Some corporations demonstrate strong concerns for the environment. And some swing with the political winds. Put General Motors in the latter category.
General Motors announced this week that it was dropping support of the Trump administration's effort to strip California of its right to set vehicle fuel standards. And it said it would join President-elect Joe Biden's push for auto electrification to reduce climate warming emissions.
It was the right move. But pardon us if we're not ready to trust the sincerity of GM CEO Mary Barra's sudden, opportunistic reversal. It will take more than that to convince us that the nation's largest auto manufacturer is as committed as Ford, Honda, BMW, Volkswagen and Volvo to tougher fuel standards.
This is the company American taxpayers saved from collapse with $9 billion in aid and tens of billions of dollars of loans after the Great Recession. In exchange, the company signed on to President Barack Obama's new fuel-efficiency standards.
But as soon as President Donald Trump took office GM joined the new administration's efforts to roll back those standards. Barra was a leader in that effort, meeting with Trump during his first weeks in office to encourage the reversal.
So Barra's letter on Tuesday to environmental groups announcing it was flipping its position again rings hallow. Talk is cheap. Until the company demonstrates through its actions a solid commitment to tough fuel standards and a rapid switch to electric vehicles, Biden, environmentalists and Californians should be leery.
There are two issues at stake here.
First, in the spring Trump handed the oil and gas industry a big windfall by rolling back the Obama-era fuel regulations. The Obama rules required automakers to increase fuel efficiency across their fleets by 5% annually, reaching an average of 54 miles per gallon by 2025. The Trump rules rolled that back to 1.5% annually, with a target of 40 miles per gallon by 2026.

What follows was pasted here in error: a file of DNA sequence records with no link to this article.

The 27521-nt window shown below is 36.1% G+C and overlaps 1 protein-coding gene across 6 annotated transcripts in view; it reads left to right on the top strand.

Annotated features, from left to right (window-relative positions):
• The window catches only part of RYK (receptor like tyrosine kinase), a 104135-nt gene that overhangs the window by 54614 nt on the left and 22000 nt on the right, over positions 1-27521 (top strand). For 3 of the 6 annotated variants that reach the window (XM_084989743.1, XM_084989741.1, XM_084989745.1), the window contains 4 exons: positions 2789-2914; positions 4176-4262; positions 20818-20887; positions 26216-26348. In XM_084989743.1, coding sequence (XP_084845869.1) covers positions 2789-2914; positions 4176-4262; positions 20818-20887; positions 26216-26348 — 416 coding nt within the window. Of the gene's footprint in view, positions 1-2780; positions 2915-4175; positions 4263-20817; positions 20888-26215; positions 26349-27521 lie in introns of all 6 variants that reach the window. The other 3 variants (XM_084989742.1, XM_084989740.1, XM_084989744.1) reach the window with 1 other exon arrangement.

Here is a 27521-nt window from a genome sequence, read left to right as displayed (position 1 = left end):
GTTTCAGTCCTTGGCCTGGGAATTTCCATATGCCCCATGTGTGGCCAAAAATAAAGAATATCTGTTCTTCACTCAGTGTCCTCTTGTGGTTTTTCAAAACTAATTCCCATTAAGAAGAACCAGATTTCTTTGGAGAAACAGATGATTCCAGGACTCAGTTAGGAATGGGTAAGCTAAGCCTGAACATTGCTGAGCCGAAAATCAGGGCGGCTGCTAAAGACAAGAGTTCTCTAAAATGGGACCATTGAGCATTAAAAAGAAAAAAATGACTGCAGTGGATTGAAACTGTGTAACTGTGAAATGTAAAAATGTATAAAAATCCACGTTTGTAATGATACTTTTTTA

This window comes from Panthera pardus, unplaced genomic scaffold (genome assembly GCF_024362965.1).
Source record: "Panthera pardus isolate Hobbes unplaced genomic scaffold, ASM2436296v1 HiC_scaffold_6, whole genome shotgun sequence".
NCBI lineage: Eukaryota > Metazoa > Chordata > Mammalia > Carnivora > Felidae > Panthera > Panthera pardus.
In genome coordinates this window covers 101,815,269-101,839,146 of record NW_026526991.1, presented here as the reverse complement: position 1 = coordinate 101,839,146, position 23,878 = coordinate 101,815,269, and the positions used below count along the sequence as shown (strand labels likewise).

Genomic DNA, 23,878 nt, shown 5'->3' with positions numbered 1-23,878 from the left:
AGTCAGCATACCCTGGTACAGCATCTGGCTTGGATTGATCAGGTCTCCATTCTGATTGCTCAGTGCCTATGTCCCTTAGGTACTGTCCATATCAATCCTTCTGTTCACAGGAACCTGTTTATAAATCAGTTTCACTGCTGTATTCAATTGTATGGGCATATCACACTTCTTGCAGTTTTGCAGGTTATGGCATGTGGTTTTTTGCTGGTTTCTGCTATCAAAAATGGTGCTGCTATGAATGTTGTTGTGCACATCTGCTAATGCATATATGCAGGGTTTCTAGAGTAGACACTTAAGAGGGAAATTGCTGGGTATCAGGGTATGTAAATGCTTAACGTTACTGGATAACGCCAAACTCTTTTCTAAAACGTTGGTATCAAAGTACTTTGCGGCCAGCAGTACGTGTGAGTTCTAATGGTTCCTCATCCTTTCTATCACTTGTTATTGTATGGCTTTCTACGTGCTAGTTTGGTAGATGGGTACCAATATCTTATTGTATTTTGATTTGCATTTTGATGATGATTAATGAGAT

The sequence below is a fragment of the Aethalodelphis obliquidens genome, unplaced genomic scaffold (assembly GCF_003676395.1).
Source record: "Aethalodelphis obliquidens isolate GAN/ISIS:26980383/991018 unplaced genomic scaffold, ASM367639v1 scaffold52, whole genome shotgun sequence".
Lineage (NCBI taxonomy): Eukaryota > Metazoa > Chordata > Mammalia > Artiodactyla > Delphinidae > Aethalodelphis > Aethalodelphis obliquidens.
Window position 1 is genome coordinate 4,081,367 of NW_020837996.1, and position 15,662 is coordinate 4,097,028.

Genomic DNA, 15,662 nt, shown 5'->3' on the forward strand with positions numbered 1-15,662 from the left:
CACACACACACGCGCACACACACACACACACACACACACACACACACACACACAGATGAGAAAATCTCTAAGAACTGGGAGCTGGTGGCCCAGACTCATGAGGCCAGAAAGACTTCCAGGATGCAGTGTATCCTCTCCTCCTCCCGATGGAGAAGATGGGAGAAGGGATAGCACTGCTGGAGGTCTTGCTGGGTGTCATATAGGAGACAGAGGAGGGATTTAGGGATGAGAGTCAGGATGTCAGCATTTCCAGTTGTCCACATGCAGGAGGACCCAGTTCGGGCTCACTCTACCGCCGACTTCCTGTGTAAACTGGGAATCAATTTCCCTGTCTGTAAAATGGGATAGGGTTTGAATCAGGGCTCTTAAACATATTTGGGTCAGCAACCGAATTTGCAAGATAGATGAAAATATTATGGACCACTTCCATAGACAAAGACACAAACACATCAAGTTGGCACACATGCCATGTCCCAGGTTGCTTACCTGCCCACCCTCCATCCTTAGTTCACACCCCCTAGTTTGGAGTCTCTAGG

The move would lead to release of nearly a billion more tons of planet-warming carbon dioxide and the consumption of about 80 billion more gallons of gasoline over the lifetime of the vehicles built during the terms of the rule, The New York Times reported.
Second, the Trump administration issued rules stripping California and other states of their ability to impose tougher standards. California had a federal waiver under the 1970 Clean Air Act allowing it to set tougher standards than those of the nation. Twelve other states and Washington, D.C., had federal authority to follow California's lead.
When California and other states sued to block the rules, the auto industry split, with GM, Toyota and Fiat Chrysler siding with Trump. Meanwhile, five other companies — Ford, Honda, BMW, Volkswagen and Volvo — cut a deal with California, agreeing to standards that are much closer to those set by the Obama administration than those in the Trump mandate.
For now, Toyota and Fiat Chrysler remain in Trump's camp, while GM said Tuesday it would no longer defend in court the Trump rules undermining California authority. But Barra stopped short of embracing the agreement the state struck with the five other manufacturers.
Until she walks her talk, it will be hard to believe her company is seriously committed to saving the planet.(c)2020 The Mercury News (San Jose, Calif.) Distributed by Tribune Content Agency, LLC